China in Transition

# Looking at China's Foreign Trade from the Perspective of Value Added

Chi Hung KWAN
Consulting Fellow, RIETI

## Statistics on Trade in Value Added as a new analytical tool

China is becoming increasingly important not only as the workshop of the world, but also as the market for the world. As if to symbolize this, China has become the world's largest exporter and second largest importer after the United States in terms of customs statistics since 2009. However, customs statistics face a problem of multiple counting, in which intermediate goods such as parts are recorded as part of exports or imports whenever they cross national borders, as is the case with finished products. They also do not cover trade in services. Therefore, it is no longer possible to understand properly trade with customs statistics alone, given that services trade is expanding while the international division of labor progresses along value chains at the initiative of multinational companies. This problem is particularly serious for newly industrialized economies such as China, where the share of processing trade is significant.

In response, the Organisation for Economic Co-operation and Development (OECD) and the World Trade Organization (WTO) have jointly worked on the Trade in Value-Added Initiative, seeking to clarify trade relations among states by computing exports in terms of the value added of the country of origin of exported goods and services. Some of their findings have been published in the OECD-WTO Statistics on Trade in Value Added (TiVA) Database, which allows us to look at China's foreign trade from a new perspective.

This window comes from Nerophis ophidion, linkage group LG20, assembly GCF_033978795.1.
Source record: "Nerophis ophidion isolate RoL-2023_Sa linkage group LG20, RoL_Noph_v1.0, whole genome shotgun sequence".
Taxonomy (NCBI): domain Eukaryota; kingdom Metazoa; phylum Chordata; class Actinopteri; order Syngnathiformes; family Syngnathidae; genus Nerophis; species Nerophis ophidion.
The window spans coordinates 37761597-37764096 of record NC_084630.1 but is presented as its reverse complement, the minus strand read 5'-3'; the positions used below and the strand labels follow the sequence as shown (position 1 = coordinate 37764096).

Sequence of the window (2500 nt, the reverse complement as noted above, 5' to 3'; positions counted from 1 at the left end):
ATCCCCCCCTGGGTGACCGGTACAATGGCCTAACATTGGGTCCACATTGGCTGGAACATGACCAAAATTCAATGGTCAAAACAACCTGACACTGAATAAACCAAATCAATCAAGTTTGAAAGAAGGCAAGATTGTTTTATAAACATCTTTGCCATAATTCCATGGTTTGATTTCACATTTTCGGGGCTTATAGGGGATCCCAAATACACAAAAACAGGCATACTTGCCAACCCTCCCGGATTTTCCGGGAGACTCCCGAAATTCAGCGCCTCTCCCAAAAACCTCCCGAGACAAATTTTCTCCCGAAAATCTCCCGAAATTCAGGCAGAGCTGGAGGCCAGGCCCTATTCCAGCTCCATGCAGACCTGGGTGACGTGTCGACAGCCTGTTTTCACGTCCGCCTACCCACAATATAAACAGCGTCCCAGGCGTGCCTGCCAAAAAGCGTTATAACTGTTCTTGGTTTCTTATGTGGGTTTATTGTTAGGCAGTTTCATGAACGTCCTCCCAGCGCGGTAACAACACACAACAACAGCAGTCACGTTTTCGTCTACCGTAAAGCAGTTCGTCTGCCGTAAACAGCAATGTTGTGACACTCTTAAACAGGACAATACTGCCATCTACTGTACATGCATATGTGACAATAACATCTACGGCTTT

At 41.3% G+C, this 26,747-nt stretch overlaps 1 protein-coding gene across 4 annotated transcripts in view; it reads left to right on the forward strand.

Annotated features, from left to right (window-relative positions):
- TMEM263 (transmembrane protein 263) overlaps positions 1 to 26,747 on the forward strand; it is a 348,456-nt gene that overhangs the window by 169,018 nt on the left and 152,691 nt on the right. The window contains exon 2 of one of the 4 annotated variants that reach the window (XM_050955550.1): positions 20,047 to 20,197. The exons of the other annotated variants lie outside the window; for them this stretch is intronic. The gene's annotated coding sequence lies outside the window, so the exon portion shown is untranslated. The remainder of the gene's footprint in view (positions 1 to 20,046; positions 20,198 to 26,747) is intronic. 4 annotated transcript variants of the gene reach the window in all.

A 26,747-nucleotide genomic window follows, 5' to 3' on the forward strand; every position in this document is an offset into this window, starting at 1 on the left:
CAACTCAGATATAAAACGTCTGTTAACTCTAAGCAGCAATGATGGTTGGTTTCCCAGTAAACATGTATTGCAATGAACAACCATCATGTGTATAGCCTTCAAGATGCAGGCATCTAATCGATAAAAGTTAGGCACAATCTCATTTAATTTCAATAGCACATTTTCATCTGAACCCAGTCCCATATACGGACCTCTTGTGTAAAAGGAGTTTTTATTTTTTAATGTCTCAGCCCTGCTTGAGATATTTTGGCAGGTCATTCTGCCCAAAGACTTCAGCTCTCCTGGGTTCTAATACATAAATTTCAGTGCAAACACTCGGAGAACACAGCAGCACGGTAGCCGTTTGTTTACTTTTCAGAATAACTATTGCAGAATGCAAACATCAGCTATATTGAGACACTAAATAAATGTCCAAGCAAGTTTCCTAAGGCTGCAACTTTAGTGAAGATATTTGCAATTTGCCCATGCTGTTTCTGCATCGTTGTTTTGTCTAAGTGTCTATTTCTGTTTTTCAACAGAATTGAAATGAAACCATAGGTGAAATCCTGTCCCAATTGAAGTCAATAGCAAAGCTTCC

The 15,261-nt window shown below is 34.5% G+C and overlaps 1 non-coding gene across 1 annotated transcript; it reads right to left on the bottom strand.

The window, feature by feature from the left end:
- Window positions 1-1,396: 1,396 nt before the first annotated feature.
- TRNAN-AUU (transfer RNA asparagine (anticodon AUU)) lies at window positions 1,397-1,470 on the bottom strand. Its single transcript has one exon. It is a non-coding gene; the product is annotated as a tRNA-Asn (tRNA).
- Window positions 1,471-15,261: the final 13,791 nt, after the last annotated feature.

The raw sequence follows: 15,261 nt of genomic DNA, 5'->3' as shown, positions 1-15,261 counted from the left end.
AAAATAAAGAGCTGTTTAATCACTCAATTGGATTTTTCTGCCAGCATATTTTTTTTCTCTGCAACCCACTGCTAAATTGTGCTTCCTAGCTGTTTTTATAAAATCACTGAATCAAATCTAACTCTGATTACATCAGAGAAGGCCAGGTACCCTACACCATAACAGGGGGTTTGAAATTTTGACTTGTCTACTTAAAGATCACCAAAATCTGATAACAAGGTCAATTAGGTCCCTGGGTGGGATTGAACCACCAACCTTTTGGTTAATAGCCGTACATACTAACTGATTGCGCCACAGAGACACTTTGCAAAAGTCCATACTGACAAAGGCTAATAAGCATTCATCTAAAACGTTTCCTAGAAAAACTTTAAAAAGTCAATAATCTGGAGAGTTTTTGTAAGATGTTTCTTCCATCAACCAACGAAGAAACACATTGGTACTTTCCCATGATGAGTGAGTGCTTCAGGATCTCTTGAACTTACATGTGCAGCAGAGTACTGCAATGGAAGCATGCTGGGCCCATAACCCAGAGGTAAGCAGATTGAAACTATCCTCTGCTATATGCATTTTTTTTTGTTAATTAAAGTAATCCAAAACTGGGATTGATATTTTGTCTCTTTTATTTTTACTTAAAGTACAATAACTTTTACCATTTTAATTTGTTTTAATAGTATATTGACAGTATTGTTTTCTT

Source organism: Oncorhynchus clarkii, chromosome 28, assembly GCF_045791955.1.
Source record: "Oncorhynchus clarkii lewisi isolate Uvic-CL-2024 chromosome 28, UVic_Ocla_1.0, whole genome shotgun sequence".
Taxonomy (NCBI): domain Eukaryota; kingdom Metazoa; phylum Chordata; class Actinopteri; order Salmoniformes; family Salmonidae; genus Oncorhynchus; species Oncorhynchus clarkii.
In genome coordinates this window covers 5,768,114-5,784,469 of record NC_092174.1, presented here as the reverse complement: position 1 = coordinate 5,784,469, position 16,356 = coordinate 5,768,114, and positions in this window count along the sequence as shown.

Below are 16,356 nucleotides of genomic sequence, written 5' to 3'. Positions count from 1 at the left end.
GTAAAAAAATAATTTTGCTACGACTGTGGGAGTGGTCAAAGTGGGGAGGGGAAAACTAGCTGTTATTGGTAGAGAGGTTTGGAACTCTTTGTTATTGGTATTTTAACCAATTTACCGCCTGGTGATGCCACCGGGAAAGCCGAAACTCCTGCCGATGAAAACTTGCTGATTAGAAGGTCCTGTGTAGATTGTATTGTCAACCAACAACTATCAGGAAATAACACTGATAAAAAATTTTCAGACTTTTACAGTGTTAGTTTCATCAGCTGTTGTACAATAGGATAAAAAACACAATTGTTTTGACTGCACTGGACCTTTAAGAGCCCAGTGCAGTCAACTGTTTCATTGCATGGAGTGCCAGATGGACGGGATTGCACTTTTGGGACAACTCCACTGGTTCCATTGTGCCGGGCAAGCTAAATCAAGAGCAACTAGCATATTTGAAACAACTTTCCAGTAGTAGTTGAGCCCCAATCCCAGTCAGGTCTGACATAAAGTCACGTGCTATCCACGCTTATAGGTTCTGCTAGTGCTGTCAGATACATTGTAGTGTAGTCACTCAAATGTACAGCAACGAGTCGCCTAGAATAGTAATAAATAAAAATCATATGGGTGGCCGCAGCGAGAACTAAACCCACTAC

## Domestic and overseas value added included in exports of China

According to the OECD-WTO Statistics on TiVA, the percentage of exported goods and services of China (on a gross basis) accounted for by domestic value added (hereinafter, "domestic value added ratio") in 2009 was 67.4%, with the remaining 32.6% imported from overseas in the form of intermediate goods such as parts.

Although the domestic value added ratio of China is not as high as those of developed nations, it has been rising in recent years. First, in the cross-section comparison, China's domestic value added ratio of 67.4% is significantly lower than those of the United States and Japan (88.7% and 85.2%, respectively). This reflects the fact that China does not produce many high value-added parts domestically and relies on imports (Note). Also, tracking changes in chronological order, the domestic value added ratio of China had fallen from 88.1% in 1995 to 63.6% in 2005, but rose subsequently. Generally, the domestic value added ratio of a country depends heavily on the degree of opening up to the world—the extent to which the country's industries are integrated in the international value chain—and the degree of industry sophistication—the proportion of high value-added parts and intermediate goods that the country's industries can produce on their own without relying on imports. Currently in China, the degree of opening up is increasing, and industry is becoming more sophisticated. While the former serves as a factor to reduce the domestic value added ratio, the latter pushes it higher. Changes in the domestic value added ratio of China in recent years suggest that the pushing-up effect with the progress in the sophistication of industry has been greater than the depressing effect due to the higher degree of opening up since around 2005.